Obviously, Manning did not start out as a preacher, indeed he started at as a brainwashed American youth (it seems) who believed the U.S. was a force for good in the world. But when he saw the torture, war crimes and deception he did something about it (if the allegations are true), that is when he got on the right path. While our democracy is a fraud, it does not have to be a fraud. If Americans wake up and refuse the duopoly their vote things will change quickly. More and more are waking up, a long way to go before we reach the tipping point, but information like WikiLeaks is publishing will help more see the truth.

2011-01-20 15:00:34 kbzeese

Loucleve: You should look at some of the chat logs and maybe the facts will change your opinion. If the chat logs are accurate (they were reported on Wired) he talks about seeing horrible stuff that should be made public and starting a debate about foreign policy. He also has been quoted talking about finding Iraqis being tortured by the Iraqi government that the U.S. put in power merely for publishing a paper asking where the money went. He brought that to his commander who said ignore it and keep rounding up Iraqis. Those are the facts I’m aware of — what is your source? Hopefully, not the NY Times!! :)

2011-01-19 23:13:03 kbzeese

Deadbeat — it would be “hyperbole to the Max” if I equated Manning to MLK, but that is not what I did. In fact, what happened was, I went back to MLK’s anti-Vietnam war speech on the day of the protest at Quantico (MLK Day) and was struck by how Dr. King’s comments were lighting the path Manning was walking on. As you can see from the article I quote a lot of the speech because it is so relevant to the situation we face today.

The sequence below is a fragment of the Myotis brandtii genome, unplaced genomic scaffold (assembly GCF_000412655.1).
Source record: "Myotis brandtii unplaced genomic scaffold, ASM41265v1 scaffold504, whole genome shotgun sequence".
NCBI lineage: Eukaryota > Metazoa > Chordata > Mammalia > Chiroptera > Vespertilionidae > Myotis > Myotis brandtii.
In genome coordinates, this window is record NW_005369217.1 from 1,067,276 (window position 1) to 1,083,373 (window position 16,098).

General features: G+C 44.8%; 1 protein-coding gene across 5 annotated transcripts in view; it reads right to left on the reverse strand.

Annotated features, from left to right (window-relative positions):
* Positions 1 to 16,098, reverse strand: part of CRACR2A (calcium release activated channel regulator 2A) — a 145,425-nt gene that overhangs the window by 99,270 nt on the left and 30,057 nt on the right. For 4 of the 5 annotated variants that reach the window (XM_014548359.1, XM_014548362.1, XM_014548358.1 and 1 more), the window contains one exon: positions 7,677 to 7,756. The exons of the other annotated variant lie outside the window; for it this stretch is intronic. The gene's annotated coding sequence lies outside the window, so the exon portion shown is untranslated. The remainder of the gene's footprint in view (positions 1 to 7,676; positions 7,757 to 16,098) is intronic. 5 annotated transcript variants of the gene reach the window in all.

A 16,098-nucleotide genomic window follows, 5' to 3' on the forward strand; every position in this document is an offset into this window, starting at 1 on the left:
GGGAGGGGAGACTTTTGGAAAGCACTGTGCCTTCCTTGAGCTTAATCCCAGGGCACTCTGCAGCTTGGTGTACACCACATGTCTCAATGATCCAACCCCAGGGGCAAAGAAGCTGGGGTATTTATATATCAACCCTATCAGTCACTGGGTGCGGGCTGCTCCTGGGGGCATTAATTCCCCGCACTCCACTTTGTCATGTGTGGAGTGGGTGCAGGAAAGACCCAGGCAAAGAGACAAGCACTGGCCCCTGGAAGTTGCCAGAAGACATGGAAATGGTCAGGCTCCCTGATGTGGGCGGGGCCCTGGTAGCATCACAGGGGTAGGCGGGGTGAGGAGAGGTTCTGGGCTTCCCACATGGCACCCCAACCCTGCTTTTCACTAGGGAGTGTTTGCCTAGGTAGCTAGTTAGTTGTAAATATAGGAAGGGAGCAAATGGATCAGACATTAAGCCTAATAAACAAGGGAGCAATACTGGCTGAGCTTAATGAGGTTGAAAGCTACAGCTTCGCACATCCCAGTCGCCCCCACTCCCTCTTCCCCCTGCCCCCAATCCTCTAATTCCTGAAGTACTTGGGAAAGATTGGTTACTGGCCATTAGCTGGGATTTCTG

2011-01-19 19:24:47 kbzeese

Interesting discussion, lots I agree with, but Don, where did I sign onto progressive Democrats. I don’t remember putting my signature on that form! We are not going to end corporate power by supporting either corporate party. That just entrenches corporate power more. Even supporting progressive Democrats keeps the Democrats in power and that party is led by corporatists.

2010-12-25 14:29:07 kbzeese

Woops, meant camping out in Crawford at Camp Casey.

2010-12-21 21:44:02 kbzeese

Sitting on a bus, sitting at lunch counter, camping out at Camp David . . . of course, these are all little things that add up to other little things people are doing — walking across a bridge, visiting Washington, DC. It is the compilation of lots of little things that make a movement.

2010-12-21 21:42:21 kbzeese

Hayate — I’m curious about Soros’s views on Israel. I did a google search and found him making critical comments about the actions of the Israeli government. See, e.g., http://www.jewishworldreview.com/1203/mason_soros.php3?printer_friendly.

As to MoveOn, the problem is their close alliance with the Democratic Party. After all, their birth came out of the Clinton impeachment and urging the country to move-on from that issues. On issues I work on like single payer health care and ending of war funding they always support the Democratic Party leadership rather than what the health care reform and peace movements want. We need independent movements — independent of both corporate parties.

2010-10-10 21:10:56 kbzeese

For me, I doubt I will be voting Democrat in 2012. I hope there is a strong independent or third party peace and anti-corporate power candidate that I can support. I decided, early in the Clinton years, to vote for what I want, not based on what I fear. I do not vote for evil — lesser or greater. I’d rather vote for what I want and not get it, then vote for what I don’t want and get it — thanks to Eugene Debs for that kind of clear thinking.


2010-10-10 19:12:43 kbzeese

You’re right about that Don.

One thing that is always interesting about paradigm shifting change, when it happens, people say — wow that was quick, where did that come from? We might be close to that type of paradigm shifting change right now. A near majority of Americans consider themselves independent of the two parties. And, so many problems are reaching a breaking point. The military strategy is resulting in tremendous cost and more defeat than victory. We may wake up and find a major shift in the direction we have all been working for, for many years. We’ve got to keep pushing for progressive change despite the obstacles and powers that be doing all they can to stop us.